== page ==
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In one of seven primary care visits, some important piece of data—a laboratory result, a letter from a consultant, a radiology report, or a hospital history—is not available at the time the patient is in the office, according to a study supported in part by the Agency for Healthcare Research and Quality (HS11878). The study was carried out by researchers at the University of Colorado Health Sciences Center in Denver.
Missing information leads to a waste of time and resources, and it may adversely affect patients. For example, in 60 percent of primary care visits with missing clinical information, clinicians reported that the lack of data was likely to result in either a delay in care or duplicate medical services. In 44 percent of such visits, physicians believed that the patients' well-being was likely to be placed at risk.
The researchers surveyed 253 clinicians in 32 primary care clinics within a Colorado consortium of practice-based research networks. The clinicians reported on 1,614 patient visits (patient and visit characteristics, including missing information) that occurred between May and December 2003. Clinicians reported missing clinical information in nearly 14 percent of visits. Missing information included laboratory results (6.1 percent of visits), letters/dictation (5.4 percent), radiology results (3.8 percent), history and physical examination findings (3.7 percent), and medication information (3.2 percent).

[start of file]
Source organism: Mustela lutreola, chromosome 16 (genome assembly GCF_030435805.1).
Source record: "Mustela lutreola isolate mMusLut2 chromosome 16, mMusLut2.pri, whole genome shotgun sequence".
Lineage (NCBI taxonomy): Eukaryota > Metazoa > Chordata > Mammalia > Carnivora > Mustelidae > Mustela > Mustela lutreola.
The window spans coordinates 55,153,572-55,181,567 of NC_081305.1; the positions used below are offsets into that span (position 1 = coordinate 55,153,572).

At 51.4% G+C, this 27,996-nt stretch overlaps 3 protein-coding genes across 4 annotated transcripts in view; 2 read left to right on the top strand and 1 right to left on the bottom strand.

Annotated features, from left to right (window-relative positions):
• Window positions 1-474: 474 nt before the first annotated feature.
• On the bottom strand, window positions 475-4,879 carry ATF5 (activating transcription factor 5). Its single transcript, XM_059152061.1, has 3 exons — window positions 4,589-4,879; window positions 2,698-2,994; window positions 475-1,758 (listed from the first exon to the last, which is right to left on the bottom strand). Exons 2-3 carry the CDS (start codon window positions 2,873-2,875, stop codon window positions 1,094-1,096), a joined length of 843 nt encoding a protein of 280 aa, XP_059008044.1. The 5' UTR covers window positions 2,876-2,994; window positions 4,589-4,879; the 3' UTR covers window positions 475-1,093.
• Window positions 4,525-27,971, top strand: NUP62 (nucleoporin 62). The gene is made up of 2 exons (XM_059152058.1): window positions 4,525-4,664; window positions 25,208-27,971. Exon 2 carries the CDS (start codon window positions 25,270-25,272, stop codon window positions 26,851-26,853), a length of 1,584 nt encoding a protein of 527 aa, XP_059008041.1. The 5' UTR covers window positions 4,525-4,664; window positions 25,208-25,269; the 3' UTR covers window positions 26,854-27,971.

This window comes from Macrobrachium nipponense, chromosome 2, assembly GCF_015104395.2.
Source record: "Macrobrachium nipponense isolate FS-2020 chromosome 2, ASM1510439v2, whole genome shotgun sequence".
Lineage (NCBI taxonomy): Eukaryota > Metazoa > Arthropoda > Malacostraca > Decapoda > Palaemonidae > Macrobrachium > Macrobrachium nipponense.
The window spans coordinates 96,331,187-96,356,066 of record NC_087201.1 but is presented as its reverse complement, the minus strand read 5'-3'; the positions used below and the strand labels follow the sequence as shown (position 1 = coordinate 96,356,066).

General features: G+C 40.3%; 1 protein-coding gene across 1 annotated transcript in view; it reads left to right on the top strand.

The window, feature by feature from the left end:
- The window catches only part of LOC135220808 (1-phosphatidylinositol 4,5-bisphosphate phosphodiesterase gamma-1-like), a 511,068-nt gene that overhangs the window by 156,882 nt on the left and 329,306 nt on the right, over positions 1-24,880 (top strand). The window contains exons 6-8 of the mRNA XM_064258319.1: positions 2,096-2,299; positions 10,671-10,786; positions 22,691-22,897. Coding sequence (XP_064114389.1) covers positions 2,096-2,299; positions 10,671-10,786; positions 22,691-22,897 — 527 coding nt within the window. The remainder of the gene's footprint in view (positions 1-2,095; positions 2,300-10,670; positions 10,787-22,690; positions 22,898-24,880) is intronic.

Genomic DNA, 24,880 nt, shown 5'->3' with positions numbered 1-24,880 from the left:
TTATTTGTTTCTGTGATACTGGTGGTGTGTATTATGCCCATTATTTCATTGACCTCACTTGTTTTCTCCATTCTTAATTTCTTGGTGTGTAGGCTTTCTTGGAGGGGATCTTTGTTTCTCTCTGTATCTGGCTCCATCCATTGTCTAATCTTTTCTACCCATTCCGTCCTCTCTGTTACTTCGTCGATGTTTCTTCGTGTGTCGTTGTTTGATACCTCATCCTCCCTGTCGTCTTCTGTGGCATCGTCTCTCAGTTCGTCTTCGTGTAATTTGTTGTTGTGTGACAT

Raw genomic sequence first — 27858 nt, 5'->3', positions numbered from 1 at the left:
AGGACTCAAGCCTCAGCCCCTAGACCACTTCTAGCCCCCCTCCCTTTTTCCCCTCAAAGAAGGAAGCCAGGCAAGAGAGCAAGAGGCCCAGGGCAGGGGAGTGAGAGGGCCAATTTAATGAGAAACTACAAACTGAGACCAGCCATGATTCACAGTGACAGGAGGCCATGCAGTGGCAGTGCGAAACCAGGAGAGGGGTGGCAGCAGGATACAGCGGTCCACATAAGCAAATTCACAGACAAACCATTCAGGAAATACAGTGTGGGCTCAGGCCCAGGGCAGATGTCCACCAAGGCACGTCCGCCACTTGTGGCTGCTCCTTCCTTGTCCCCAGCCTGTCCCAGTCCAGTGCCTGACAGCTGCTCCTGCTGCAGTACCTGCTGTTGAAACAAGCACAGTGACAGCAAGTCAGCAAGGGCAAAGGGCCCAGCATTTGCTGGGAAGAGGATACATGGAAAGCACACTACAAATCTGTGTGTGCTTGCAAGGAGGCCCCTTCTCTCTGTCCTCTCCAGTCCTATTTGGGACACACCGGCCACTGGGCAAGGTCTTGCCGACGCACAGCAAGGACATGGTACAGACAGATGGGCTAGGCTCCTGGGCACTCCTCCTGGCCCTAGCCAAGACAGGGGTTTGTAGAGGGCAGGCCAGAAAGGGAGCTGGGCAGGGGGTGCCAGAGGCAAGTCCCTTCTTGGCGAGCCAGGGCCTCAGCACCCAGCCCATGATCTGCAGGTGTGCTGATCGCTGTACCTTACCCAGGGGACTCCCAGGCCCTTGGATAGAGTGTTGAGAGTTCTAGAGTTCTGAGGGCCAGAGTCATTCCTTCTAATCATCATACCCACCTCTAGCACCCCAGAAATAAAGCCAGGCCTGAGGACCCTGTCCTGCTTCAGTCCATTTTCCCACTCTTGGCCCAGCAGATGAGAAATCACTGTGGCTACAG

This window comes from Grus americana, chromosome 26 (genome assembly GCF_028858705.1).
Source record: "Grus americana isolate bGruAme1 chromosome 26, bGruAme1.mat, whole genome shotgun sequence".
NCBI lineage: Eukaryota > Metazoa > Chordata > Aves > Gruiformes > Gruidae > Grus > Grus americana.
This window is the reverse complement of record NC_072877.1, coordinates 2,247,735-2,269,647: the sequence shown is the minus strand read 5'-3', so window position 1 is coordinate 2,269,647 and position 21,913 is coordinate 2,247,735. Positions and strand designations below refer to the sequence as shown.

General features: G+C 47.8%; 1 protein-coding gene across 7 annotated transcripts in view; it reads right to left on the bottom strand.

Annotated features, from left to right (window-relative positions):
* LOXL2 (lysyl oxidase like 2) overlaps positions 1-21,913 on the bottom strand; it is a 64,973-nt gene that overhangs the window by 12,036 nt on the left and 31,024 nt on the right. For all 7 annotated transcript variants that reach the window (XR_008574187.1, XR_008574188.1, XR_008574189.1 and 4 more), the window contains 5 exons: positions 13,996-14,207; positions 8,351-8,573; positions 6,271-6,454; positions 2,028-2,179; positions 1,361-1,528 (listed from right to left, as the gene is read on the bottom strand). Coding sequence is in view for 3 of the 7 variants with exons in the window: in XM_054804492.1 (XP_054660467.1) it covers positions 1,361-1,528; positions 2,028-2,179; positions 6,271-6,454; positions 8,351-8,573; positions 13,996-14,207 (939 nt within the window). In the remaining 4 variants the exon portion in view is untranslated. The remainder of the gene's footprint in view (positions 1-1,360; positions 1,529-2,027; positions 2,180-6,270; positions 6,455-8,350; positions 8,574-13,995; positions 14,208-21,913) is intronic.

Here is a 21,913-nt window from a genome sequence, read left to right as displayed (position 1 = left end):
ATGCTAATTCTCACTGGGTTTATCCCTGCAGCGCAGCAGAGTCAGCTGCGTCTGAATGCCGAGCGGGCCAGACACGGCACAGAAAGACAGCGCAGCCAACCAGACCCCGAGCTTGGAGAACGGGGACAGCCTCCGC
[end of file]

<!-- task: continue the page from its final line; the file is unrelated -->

Missing information was reported to be somewhat likely to adversely affect patients (44 percent of visits) and to potentially result in delayed care or the need for additional services (59.5 percent of visits). Missing information was about twice as likely when patients were recent immigrants, new to the practice, or had multiple medical problems compared with no problems. Missing information was much less likely in rural practices, where patients see fewer health care providers, and in practices with full electronic records.
See "Missing clinical information during primary care visits," by Peter C. Smith, M.D., Rodrigo Araya-Guerra, B.A., Caroline Bublitz, M.S., and others, in the February 2, 2005, Journal of the American Medical Association 293(5), pp. 565-571.
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